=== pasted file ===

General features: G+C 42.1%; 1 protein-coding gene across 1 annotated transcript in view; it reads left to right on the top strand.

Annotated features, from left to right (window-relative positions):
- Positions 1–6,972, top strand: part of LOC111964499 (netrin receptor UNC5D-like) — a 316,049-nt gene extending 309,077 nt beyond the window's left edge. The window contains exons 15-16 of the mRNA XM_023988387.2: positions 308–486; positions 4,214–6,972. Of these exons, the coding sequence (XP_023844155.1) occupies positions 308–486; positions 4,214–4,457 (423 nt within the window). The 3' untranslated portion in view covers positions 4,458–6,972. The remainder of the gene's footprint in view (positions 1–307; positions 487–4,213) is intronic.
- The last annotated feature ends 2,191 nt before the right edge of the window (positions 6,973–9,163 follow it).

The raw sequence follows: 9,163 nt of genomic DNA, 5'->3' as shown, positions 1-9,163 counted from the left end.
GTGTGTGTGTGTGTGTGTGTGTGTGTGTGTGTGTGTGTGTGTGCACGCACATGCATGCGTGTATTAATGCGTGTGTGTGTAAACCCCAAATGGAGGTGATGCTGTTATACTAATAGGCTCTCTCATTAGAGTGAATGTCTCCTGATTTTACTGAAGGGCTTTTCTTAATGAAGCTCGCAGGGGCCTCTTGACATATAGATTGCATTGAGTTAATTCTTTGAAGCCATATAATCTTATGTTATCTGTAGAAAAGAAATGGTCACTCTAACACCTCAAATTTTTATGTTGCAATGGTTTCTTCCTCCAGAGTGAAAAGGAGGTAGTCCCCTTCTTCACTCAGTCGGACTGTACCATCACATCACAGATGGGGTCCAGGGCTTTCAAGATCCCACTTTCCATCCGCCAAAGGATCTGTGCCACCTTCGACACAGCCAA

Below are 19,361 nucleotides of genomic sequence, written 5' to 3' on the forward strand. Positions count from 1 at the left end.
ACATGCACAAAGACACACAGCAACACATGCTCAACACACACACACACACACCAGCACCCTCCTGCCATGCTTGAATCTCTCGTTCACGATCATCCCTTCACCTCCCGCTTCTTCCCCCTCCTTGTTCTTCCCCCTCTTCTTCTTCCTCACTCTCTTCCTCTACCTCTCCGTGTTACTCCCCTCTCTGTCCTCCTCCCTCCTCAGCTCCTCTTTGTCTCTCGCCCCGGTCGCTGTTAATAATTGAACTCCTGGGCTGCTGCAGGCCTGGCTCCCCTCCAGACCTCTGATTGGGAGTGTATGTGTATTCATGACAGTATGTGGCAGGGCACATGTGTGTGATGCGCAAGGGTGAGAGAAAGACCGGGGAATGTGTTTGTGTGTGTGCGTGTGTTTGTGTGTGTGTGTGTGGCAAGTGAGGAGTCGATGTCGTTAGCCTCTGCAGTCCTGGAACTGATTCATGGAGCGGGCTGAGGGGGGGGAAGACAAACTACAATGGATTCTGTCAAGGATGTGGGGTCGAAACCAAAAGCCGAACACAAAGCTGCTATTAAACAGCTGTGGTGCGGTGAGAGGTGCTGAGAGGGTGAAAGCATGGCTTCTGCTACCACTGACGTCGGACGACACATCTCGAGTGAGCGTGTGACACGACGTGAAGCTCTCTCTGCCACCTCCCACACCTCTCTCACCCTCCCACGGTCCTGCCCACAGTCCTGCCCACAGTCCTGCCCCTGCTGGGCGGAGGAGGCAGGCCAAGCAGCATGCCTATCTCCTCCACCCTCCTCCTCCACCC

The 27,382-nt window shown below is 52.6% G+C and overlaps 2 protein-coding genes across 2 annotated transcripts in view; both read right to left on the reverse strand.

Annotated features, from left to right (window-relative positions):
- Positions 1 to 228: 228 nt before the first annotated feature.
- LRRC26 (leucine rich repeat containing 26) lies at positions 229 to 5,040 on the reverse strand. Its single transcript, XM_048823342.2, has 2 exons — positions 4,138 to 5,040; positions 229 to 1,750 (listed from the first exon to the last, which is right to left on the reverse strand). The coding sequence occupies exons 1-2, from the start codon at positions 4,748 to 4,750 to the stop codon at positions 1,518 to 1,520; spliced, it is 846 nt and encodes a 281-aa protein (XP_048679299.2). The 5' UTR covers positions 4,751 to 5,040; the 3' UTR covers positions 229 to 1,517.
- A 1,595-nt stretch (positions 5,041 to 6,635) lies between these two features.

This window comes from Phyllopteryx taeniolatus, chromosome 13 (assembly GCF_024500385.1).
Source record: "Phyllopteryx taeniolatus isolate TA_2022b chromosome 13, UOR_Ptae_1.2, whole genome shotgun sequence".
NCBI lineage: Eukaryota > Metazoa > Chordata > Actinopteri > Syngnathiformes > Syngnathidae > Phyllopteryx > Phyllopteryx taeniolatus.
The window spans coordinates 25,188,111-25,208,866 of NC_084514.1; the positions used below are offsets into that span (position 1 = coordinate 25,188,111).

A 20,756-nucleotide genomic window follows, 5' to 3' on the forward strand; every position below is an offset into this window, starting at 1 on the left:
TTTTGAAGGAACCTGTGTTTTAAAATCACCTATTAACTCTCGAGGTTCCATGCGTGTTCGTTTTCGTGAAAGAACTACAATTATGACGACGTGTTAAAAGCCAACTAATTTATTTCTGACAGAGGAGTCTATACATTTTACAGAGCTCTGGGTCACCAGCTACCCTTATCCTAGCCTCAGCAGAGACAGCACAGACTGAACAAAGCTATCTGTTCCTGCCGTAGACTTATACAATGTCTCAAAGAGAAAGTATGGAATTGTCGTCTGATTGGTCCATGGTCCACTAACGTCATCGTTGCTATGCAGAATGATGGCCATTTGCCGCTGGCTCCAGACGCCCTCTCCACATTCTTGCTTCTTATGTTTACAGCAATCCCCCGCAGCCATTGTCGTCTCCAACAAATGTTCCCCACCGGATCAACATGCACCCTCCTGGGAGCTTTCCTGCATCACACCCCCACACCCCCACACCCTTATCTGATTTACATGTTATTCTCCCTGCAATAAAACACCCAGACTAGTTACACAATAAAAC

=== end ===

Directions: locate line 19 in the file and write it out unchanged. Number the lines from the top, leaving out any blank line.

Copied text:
TTTTGAAGGAACCTGTGTTTTAAAATCACCTATTAACTCTCGAGGTTCCATGCGTGTTCGTTTTCGTGAAAGAACTACAATTATGACGACGTGTTAAAAGCCAACTAATTTATTTCTGACAGAGGAGTCTATACATTTTACAGAGCTCTGGGTCACCAGCTACCCTTATCCTAGCCTCAGCAGAGACAGCACAGACTGAACAAAGCTATCTGTTCCTGCCGTAGACTTATACAATGTCTCAAAGAGAAAGTATGGAATTGTCGTCTGATTGGTCCATGGTCCACTAACGTCATCGTTGCTATGCAGAATGATGGCCATTTGCCGCTGGCTCCAGACGCCCTCTCCACATTCTTGCTTCTTATGTTTACAGCAATCCCCCGCAGCCATTGTCGTCTCCAACAAATGTTCCCCACCGGATCAACATGCACCCTCCTGGGAGCTTTCCTGCATCACACCCCCACACCCCCACACCCTTATCTGATTTACATGTTATTCTCCCTGCAATAAAACACCCAGACTAGTTACACAATAAAAC